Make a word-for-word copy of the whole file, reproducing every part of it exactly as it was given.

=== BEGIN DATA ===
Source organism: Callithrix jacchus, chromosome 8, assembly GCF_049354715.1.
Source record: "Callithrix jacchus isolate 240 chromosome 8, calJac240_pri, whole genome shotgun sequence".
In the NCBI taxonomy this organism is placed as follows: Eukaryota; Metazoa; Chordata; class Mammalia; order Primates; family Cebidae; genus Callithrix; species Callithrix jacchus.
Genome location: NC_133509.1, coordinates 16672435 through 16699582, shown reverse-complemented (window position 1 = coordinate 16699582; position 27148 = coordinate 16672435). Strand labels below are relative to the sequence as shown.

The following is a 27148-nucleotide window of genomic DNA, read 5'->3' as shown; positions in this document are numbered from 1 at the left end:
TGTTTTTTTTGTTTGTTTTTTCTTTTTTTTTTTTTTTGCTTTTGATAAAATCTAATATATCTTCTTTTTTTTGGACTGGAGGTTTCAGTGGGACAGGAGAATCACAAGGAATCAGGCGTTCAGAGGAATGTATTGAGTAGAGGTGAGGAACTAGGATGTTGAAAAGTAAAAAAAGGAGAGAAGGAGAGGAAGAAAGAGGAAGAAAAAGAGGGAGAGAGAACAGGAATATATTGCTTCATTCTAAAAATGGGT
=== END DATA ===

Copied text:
Source organism: Callithrix jacchus, chromosome 8, assembly GCF_049354715.1.
Source record: "Callithrix jacchus isolate 240 chromosome 8, calJac240_pri, whole genome shotgun sequence".
In the NCBI taxonomy this organism is placed as follows: Eukaryota; Metazoa; Chordata; class Mammalia; order Primates; family Cebidae; genus Callithrix; species Callithrix jacchus.
Genome location: NC_133509.1, coordinates 16672435 through 16699582, shown reverse-complemented (window position 1 = coordinate 16699582; position 27148 = coordinate 16672435). Strand labels below are relative to the sequence as shown.

The following is a 27148-nucleotide window of genomic DNA, read 5'->3' as shown; positions in this document are numbered from 1 at the left end:
TGTTTTTTTTGTTTGTTTTTTCTTTTTTTTTTTTTTTGCTTTTGATAAAATCTAATATATCTTCTTTTTTTTGGACTGGAGGTTTCAGTGGGACAGGAGAATCACAAGGAATCAGGCGTTCAGAGGAATGTATTGAGTAGAGGTGAGGAACTAGGATGTTGAAAAGTAAAAAAAGGAGAGAAGGAGAGGAAGAAAGAGGAAGAAAAAGAGGGAGAGAGAACAGGAATATATTGCTTCATTCTAAAAATGGGT